Aisling Walsh’s film about Canadian artist Maud Lewis is one of the most interesting depictions of an artist on film to date.

Maudie is a film that stays with the viewer hours, even days, after watching. The sharp slap of Everett Lewis’ (Ethan Hawke) hand across the titular character’s face; the juxtaposition of a drab, run-down home against the Canadian painter’s simplistic, bright colors; Sally Hawkins’ thoughtful, nuanced performance. These are just some of the moments that linger in the mind, with the film’s director Aisling Walsh practically painting Maud Lewis’ experiences into the viewer’s minds, becoming a part of the viewer’s memory.

It’s this very idea of shared experiences and memories that haunt Maudie. By documenting Maud Lewis, a beloved Canadian folk artist from Nova Scotia, Maudie is immediately intrinsically linked to memories – it’s attempting to reconstruct them on screen, after all. What’s more, with the film portraying a reclusive artist’s big break, Walsh and screenwriter Sherry Write easily could have strayed into Big Eyes territory. That is, taking a complex story about betrayal and authorship and turning it into an inspiring success tale. Whilst Big Eyes certainly has its merits, almost exclusively Amy Adams’ performance, Maudie thankfully averts the predictive tropes that befell Burton’s 2014 film.

Instead, Walsh’s film basks in its nearly two-hour run time to create a slowly-paced narrative that never feels rushed, despite showing Maud’s life from her painterly beginnings to her death. In fact, as the film goes on, it becomes clear to the viewer that Maudie is not concerned with time. (The only indicator Walsh gives to the passing of time is the uncontrollable physical appearances of the film’s two central characters or the alien-like cameras that intrude on Maud and Everett’s lives). The film prefers to present time, and the world, through Maud’s perspective: as a simplistic beauty that never fades but instead adapts. Yet with physical and emotional tensions between Maud’s Aunt Ida (Gabrielle Rose) and Maud’s eventual husband, the film’s core themes – of beauty, happiness, and regret – never feel watered-down.

Maudie is a quiet film. The viewer is often left in moments of silence with Maud as she paints her shadow-less pictures. The movements Hawkins uses to depict Maud’s arthritis is so convincingly familiar to the actor that the limp of a foot or a turn of the head feels like a form of dialogue in itself. Likewise, the use of Cowboy Junkies’ ‘Something More Besides You’, Lisa Hannigan’s ‘Little Bird’, and Mary Margaret O’Hara’s ‘Dear Darling’ in the film and on its soundtrack signals how Walsh also uses songs in lieu of dialogue. For example, as Maud and Everett bond, Mary Margaret O’Hara’s lyrics mirror their tale: ‘Why would you go / And give me to cry? / A thing of such beauty / Might never die.’ Art informs art.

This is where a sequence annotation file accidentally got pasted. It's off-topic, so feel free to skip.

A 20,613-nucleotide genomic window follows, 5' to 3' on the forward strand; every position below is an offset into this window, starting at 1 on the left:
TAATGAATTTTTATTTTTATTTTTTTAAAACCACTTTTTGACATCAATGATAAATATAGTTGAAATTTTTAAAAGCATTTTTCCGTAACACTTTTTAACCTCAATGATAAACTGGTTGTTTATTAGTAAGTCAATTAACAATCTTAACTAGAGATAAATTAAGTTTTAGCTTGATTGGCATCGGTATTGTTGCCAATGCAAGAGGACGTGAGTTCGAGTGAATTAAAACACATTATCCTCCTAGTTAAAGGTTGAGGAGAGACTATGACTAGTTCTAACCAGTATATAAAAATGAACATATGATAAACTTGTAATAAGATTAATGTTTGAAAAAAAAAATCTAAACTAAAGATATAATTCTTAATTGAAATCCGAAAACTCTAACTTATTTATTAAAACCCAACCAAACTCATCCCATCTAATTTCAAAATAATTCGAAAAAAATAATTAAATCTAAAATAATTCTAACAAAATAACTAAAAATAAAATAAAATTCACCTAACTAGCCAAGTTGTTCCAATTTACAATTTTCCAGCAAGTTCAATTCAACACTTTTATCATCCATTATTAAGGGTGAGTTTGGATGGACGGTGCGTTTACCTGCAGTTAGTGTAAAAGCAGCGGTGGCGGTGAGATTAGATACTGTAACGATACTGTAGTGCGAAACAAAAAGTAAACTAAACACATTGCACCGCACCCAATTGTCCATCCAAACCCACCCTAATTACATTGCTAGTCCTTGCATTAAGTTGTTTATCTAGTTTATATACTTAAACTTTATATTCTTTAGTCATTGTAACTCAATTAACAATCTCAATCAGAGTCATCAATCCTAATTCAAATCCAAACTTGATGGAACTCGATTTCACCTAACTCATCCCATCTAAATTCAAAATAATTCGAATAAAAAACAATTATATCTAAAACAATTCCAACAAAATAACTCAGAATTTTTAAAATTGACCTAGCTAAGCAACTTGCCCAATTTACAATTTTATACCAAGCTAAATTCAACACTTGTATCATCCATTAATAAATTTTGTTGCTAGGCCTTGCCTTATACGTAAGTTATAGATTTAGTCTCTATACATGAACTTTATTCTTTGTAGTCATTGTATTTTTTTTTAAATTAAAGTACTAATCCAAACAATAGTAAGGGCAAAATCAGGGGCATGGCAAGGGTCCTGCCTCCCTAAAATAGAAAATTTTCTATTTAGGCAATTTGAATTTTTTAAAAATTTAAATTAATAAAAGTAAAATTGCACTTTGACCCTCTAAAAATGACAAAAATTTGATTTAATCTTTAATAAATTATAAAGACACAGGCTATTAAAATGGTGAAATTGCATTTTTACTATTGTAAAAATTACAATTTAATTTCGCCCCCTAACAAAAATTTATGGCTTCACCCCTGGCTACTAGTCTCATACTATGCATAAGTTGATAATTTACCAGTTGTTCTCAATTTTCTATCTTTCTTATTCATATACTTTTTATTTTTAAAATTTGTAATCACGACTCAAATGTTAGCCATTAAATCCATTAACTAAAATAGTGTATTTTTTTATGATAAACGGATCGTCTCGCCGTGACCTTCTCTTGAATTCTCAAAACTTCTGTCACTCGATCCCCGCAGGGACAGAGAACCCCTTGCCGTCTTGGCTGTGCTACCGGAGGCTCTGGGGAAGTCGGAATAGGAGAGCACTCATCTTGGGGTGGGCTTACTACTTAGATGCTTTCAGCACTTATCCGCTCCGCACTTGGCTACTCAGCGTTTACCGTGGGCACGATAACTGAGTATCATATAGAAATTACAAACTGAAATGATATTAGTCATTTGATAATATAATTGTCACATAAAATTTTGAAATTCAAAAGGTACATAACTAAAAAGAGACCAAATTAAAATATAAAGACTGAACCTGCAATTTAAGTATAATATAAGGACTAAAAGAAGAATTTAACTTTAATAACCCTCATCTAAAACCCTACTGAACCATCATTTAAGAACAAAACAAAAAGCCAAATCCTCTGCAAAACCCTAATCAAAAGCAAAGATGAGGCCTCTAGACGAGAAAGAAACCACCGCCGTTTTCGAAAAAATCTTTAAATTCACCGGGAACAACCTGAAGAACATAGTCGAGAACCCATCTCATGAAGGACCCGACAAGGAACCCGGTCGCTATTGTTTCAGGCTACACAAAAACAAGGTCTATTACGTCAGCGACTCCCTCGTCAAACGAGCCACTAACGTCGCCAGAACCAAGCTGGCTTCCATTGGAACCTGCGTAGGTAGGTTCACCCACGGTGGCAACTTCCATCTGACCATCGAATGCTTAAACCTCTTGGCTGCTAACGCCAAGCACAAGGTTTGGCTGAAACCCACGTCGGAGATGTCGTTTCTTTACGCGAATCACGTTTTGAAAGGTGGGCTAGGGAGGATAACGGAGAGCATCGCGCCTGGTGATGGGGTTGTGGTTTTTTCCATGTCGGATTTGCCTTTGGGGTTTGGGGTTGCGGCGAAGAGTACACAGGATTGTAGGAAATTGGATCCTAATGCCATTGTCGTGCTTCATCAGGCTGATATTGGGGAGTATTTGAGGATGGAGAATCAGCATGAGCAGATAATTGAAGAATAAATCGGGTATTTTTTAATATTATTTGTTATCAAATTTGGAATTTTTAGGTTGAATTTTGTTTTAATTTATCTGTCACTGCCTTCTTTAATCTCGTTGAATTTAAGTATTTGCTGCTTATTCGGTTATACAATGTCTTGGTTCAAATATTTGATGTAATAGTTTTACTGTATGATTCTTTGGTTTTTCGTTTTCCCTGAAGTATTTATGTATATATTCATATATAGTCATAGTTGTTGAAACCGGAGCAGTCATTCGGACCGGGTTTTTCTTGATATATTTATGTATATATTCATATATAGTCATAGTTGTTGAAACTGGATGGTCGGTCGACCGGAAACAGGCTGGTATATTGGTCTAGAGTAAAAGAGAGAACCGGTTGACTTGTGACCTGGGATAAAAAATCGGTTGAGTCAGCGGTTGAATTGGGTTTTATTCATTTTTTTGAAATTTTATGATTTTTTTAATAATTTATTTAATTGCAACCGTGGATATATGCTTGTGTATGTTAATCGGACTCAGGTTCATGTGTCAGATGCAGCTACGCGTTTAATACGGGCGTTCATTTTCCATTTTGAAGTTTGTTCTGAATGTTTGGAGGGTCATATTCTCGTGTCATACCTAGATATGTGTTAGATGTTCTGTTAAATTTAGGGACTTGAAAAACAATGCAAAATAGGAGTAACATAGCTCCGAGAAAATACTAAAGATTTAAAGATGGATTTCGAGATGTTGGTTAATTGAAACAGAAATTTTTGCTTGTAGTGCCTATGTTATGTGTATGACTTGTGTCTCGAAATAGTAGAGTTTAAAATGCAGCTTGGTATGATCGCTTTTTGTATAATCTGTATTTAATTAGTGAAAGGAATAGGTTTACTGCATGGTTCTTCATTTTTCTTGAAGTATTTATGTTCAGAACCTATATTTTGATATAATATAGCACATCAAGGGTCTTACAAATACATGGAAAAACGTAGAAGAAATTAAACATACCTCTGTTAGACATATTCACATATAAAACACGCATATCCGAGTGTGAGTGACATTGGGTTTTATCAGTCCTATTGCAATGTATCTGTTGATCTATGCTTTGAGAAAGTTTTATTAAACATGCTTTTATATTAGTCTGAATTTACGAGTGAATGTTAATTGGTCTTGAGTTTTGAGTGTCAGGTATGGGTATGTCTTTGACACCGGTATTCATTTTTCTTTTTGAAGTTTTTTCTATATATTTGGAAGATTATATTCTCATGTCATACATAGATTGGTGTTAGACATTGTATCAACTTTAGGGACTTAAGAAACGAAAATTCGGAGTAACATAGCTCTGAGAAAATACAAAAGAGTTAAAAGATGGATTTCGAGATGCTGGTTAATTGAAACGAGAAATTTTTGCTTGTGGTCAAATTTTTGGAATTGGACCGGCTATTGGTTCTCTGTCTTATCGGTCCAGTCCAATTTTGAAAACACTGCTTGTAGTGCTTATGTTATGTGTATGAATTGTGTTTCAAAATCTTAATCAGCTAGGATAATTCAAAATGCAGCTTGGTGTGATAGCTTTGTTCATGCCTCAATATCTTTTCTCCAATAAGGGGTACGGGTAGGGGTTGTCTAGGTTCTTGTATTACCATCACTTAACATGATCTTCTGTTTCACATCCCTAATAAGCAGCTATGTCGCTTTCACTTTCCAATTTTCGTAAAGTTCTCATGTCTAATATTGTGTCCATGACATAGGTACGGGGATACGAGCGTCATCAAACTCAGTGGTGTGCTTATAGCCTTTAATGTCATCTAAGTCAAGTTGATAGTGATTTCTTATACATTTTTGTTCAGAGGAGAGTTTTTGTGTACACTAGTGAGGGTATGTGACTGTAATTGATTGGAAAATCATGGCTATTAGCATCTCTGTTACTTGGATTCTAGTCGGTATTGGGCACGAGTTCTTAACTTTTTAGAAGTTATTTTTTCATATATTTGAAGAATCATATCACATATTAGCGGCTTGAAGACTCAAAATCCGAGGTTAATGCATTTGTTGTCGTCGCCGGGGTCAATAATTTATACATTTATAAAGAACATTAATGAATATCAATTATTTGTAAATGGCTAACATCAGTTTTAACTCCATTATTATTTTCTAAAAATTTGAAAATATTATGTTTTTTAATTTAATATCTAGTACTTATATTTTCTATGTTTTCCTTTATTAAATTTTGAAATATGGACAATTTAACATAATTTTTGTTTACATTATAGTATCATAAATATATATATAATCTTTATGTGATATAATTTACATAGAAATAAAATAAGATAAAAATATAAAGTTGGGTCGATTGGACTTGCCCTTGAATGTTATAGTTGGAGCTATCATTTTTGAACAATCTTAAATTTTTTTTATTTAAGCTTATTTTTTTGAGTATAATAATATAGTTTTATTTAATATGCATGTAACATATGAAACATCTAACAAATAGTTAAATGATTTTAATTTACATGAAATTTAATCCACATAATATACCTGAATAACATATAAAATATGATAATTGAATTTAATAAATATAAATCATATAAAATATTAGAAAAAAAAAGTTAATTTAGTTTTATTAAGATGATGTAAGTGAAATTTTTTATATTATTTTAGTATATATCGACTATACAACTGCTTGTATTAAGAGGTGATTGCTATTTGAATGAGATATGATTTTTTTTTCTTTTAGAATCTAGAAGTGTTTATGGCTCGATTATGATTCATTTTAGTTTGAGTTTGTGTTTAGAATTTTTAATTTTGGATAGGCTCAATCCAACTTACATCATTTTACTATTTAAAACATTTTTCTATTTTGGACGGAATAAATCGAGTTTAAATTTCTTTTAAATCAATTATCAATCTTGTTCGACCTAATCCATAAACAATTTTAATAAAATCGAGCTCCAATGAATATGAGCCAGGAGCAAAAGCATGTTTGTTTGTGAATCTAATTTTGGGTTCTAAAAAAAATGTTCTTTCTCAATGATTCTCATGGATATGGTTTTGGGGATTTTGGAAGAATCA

Maudie’s success comes as it reaches its conclusion. The closing scene features a Maud-less seat looking out at the same window the painter gained inspiration from. At this moment, the viewer remembers a quote Maud said earlier in the film, which Walsh – a few seconds into this final scene – repeats for her audience. “The whole of life,” says Maud, is “already framed” by a window. What makes this closing scene more resonant is that Maud dies facing away from a window. It’s a subtle touch that could easily be overlooked, but one that resonates. The life Maud sees is no longer framed, whilst the paintings the artist leaves behind act as the windows into the life she once saw.

In Andrew Karpan’s essay on that “particularly ekphrastic genre of cinema about people who make art,” he describes how the “artist movie” validates the viewer’s fantasy of seeing the labors of art quickly cut to the excitement of success. As Karpan quotes Julian Stallabrass: the artist profession is so popular because it allows artists, “like heroes in the movies, to endow work and life with its own meanings.” Walsh’s Maudie neither provides this “enlivening entertainment,” this kind of Michael Bay exploitation of painting rather than explosions, of seeing a well-known painting come to life. Nor does Maudie provide a critique of Maud Lewis’ work.

So what does Walsh’s film do? It doesn’t act as a typical biographical film – its narrative is to quiet and unassuming to be the next Turner. The film doesn’t exploit Maud’s life, either. Instead, it seems, Maudie exists for two reasons. The first is to act as a metaphorical window, a framing device, for the world Maud Lewis once saw. Second, Maudie tries to answer what one character ponders: what makes Maud Lewis tick.

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